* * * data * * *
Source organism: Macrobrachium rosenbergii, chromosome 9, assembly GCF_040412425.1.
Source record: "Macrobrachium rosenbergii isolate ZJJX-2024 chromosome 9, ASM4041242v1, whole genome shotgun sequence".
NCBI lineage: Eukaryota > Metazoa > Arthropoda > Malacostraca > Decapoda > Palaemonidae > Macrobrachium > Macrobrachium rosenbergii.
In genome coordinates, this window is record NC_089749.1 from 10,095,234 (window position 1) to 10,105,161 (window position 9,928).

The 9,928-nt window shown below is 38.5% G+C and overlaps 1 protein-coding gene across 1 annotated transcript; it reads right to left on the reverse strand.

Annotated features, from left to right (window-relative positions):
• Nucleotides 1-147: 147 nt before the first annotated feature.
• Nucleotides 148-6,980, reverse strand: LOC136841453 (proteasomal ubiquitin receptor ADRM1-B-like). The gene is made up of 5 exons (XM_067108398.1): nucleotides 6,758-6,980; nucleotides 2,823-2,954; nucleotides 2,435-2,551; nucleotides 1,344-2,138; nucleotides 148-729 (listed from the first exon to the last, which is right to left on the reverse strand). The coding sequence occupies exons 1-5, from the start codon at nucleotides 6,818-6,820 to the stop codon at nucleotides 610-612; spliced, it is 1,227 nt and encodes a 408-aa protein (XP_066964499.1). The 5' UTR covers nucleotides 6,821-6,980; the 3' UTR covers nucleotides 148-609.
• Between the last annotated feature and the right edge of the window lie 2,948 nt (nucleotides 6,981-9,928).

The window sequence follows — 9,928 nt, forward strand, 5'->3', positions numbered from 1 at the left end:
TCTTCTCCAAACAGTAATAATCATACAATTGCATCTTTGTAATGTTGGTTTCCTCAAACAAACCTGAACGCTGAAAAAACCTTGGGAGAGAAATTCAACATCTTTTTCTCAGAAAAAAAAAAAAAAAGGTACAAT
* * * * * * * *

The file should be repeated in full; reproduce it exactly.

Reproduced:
Source organism: Macrobrachium rosenbergii, chromosome 9, assembly GCF_040412425.1.
Source record: "Macrobrachium rosenbergii isolate ZJJX-2024 chromosome 9, ASM4041242v1, whole genome shotgun sequence".
NCBI lineage: Eukaryota > Metazoa > Arthropoda > Malacostraca > Decapoda > Palaemonidae > Macrobrachium > Macrobrachium rosenbergii.
In genome coordinates, this window is record NC_089749.1 from 10,095,234 (window position 1) to 10,105,161 (window position 9,928).

The 9,928-nt window shown below is 38.5% G+C and overlaps 1 protein-coding gene across 1 annotated transcript; it reads right to left on the reverse strand.

Annotated features, from left to right (window-relative positions):
• Nucleotides 1-147: 147 nt before the first annotated feature.
• Nucleotides 148-6,980, reverse strand: LOC136841453 (proteasomal ubiquitin receptor ADRM1-B-like). The gene is made up of 5 exons (XM_067108398.1): nucleotides 6,758-6,980; nucleotides 2,823-2,954; nucleotides 2,435-2,551; nucleotides 1,344-2,138; nucleotides 148-729 (listed from the first exon to the last, which is right to left on the reverse strand). The coding sequence occupies exons 1-5, from the start codon at nucleotides 6,818-6,820 to the stop codon at nucleotides 610-612; spliced, it is 1,227 nt and encodes a 408-aa protein (XP_066964499.1). The 5' UTR covers nucleotides 6,821-6,980; the 3' UTR covers nucleotides 148-609.
• Between the last annotated feature and the right edge of the window lie 2,948 nt (nucleotides 6,981-9,928).

The window sequence follows — 9,928 nt, forward strand, 5'->3', positions numbered from 1 at the left end:
TCTTCTCCAAACAGTAATAATCATACAATTGCATCTTTGTAATGTTGGTTTCCTCAAACAAACCTGAACGCTGAAAAAACCTTGGGAGAGAAATTCAACATCTTTTTCTCAGAAAAAAAAAAAAAAAGGTACAAT